The best way to drive the execution of the strategy is to create a plan for the specific assigned work for each quarter of the year. We call this an Individual Plan or IP. The IP consists of two key components. First, the normal everyday tasks as described in your job description are called sustaining or “Run the Business” activities. Second are the tasks or activities which are intended to “Change the Business”. These are the date-driven tasks that are supporting the initiatives/projects which we have chosen to implement to truly change the direction of the company and support the key objectives (VFOs).
Here is an example of a simple Individual Plan:
This example of an “Individual Plan” breaks the work into the two key components of “Change the Business” and “Run the Business” activities. It also sets due dates, defines priorities and approximates the hours it will take to complete the tasks assigned. The “IP” also takes into account other activities like “Personal Development” and “Administrative Activities”. We include one more segment called the “Parking Lot” which is a staging area for tasks that you are not committing to complete this quarter but if time permits you might put some work into them.
The tendency for most people and organizations is to over-commit. Somehow everyone thinks they can achieve much more in a given timeframe. A critical component is to place a “Weight” or priority on the key tasks. The weighting allows you to be sure you are focused on those key items first. The weighting is not intended to represent the item with the most hours but the items that must get done. If trying to make a judgment on where to spend your time, the weight should dictate that decision. A second critical component is time or the “Hours”. This is the estimate of the hours required to complete the tasks in the IP. These hours may not be exact but they at least give a range of the required time. To gauge the workload we suggest you start with 520 hours per quarter (40 hours per week x 13 weeks). The hours may vary by role in the organization but it is a good spot to start.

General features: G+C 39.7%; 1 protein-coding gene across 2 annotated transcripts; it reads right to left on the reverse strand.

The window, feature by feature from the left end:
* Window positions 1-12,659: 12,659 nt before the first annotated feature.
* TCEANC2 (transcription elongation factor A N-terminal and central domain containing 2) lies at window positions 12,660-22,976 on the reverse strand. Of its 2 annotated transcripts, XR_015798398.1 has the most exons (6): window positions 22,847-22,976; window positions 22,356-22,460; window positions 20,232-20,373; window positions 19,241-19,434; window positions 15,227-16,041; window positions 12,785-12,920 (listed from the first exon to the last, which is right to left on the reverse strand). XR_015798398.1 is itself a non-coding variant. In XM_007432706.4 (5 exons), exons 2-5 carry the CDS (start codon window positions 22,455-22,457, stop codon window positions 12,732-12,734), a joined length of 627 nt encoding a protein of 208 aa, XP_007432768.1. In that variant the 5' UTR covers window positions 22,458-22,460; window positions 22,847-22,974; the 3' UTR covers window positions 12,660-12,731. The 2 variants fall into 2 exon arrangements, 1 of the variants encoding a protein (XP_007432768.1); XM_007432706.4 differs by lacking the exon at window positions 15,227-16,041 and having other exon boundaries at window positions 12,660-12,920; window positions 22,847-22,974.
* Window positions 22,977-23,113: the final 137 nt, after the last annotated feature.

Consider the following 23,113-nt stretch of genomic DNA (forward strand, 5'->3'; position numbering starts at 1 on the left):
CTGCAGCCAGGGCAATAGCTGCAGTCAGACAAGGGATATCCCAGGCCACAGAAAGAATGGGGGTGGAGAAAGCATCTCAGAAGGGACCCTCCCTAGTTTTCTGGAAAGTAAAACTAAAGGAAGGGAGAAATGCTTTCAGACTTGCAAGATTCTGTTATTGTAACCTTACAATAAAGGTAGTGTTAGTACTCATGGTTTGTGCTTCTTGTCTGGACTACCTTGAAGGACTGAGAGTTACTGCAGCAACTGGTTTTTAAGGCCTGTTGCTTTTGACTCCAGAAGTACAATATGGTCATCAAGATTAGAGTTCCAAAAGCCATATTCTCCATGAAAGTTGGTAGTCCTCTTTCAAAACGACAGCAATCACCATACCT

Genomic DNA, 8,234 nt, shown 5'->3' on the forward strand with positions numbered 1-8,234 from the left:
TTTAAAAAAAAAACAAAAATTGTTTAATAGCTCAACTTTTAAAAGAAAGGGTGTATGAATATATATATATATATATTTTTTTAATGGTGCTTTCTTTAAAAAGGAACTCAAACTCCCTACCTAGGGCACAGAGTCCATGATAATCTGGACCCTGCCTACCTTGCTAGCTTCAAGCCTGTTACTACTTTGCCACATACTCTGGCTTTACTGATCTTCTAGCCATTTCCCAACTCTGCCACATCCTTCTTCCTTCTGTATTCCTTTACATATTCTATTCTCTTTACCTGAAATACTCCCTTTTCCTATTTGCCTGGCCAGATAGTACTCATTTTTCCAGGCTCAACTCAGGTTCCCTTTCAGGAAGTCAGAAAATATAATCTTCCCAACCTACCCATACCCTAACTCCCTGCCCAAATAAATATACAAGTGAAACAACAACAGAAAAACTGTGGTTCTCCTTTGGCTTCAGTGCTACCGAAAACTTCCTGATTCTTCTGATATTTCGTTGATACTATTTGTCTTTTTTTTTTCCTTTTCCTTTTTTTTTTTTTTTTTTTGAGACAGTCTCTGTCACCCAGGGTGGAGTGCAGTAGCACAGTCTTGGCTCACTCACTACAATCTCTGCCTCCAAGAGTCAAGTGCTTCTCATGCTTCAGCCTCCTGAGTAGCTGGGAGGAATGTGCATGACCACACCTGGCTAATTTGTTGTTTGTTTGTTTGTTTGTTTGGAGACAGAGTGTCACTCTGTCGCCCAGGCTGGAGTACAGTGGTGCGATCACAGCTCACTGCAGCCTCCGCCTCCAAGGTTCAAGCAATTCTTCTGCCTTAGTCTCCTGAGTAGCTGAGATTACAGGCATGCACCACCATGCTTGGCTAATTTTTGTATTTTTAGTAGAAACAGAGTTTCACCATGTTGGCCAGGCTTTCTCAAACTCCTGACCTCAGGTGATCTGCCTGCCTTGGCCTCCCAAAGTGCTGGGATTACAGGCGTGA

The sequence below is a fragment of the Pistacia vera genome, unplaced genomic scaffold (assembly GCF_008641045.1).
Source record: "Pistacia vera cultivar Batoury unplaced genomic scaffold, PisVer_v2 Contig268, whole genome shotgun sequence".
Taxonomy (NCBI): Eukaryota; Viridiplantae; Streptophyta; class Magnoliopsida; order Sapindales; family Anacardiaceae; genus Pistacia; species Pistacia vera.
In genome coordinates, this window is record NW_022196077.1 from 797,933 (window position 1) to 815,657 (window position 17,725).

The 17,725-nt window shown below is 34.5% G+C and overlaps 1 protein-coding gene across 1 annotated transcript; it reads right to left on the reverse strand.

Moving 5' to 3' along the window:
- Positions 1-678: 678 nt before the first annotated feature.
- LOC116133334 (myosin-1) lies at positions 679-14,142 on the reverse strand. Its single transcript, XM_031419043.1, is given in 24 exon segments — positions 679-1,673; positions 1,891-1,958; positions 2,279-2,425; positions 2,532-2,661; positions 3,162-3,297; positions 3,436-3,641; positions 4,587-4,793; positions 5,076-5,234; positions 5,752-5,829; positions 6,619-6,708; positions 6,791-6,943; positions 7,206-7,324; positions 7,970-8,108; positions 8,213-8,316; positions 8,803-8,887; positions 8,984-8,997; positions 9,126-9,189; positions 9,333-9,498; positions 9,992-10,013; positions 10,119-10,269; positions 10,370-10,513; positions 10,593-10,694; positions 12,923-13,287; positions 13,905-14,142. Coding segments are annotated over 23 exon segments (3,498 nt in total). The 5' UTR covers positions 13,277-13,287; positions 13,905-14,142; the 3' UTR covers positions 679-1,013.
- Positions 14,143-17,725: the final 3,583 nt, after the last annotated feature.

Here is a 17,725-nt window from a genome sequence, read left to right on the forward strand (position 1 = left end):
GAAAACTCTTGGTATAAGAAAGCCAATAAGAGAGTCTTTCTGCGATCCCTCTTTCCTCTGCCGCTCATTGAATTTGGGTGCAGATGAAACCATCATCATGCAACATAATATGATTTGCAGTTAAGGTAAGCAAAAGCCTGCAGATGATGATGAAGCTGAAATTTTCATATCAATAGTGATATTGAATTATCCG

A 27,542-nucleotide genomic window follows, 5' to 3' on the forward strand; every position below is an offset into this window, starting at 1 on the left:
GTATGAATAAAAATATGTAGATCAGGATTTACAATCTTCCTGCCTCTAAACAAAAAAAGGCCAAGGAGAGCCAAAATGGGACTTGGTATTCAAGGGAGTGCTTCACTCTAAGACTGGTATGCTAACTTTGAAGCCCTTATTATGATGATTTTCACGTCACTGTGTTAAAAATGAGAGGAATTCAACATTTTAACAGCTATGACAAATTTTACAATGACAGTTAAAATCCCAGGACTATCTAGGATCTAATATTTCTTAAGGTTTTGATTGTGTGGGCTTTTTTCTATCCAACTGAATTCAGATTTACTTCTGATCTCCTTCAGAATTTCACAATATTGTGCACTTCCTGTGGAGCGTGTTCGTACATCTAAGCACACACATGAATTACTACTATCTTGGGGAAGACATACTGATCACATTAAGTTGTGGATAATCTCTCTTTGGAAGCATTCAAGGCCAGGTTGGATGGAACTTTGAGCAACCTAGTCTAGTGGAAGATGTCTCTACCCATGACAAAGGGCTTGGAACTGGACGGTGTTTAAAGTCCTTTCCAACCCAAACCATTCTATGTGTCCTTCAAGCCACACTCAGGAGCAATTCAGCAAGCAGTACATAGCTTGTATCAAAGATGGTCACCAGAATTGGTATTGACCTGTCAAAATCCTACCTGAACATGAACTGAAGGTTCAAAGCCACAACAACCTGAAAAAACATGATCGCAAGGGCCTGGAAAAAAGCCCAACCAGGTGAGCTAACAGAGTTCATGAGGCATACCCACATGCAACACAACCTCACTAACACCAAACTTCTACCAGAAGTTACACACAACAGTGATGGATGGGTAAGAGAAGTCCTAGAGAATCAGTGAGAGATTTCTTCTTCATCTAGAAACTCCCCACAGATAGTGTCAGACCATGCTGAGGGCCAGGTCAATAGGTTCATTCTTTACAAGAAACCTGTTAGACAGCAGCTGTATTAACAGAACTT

In my example, Susan is carrying 632 hours for her Quarter 2 IP. That works out to be a little less than 50 hours per week which may be fine for Susan’s role. What we are looking for are unrealistic hours – both total hours and individual tasks that would cause Susan to be unable to fulfill her commitment, her “contract” for the quarter. Even the best plans need to have room for adjustment. Another important consideration is that since it is a “contract” between the employee and organization, the manager needs to sign-off on this contract too. To sign-off on the contract, the manager needs to agree with the tasks Susan plans to work on and that the hours are realistic. This also means the manager cannot add more work on Susan’s plan after the quarter has started. Although placing more work on employees is a very common occurrence it generally means that the original IP has little value and the “contracted” work will not be completed on time.
So how do we adjust for the changes that are likely to occur? First, we always recommend including a “catch-all” bucket called “Unplanned Time” to account for the unexpected. The second is that there is a trade-off. If there is work/tasks that are truly more important than what has already been assigned then something needs to be reprioritized, the date pushed out or the current task replaced/removed. This will be difficult for managers and leaders who are used to just coming up with “brilliant’ ideas and then dropping them on someone in the organization. Unfortunately, many of these “brilliant” ideas do not even fit within the objectives set in the strategy. So the IP actually helps prevent “brilliant” ideas from distracting the organization.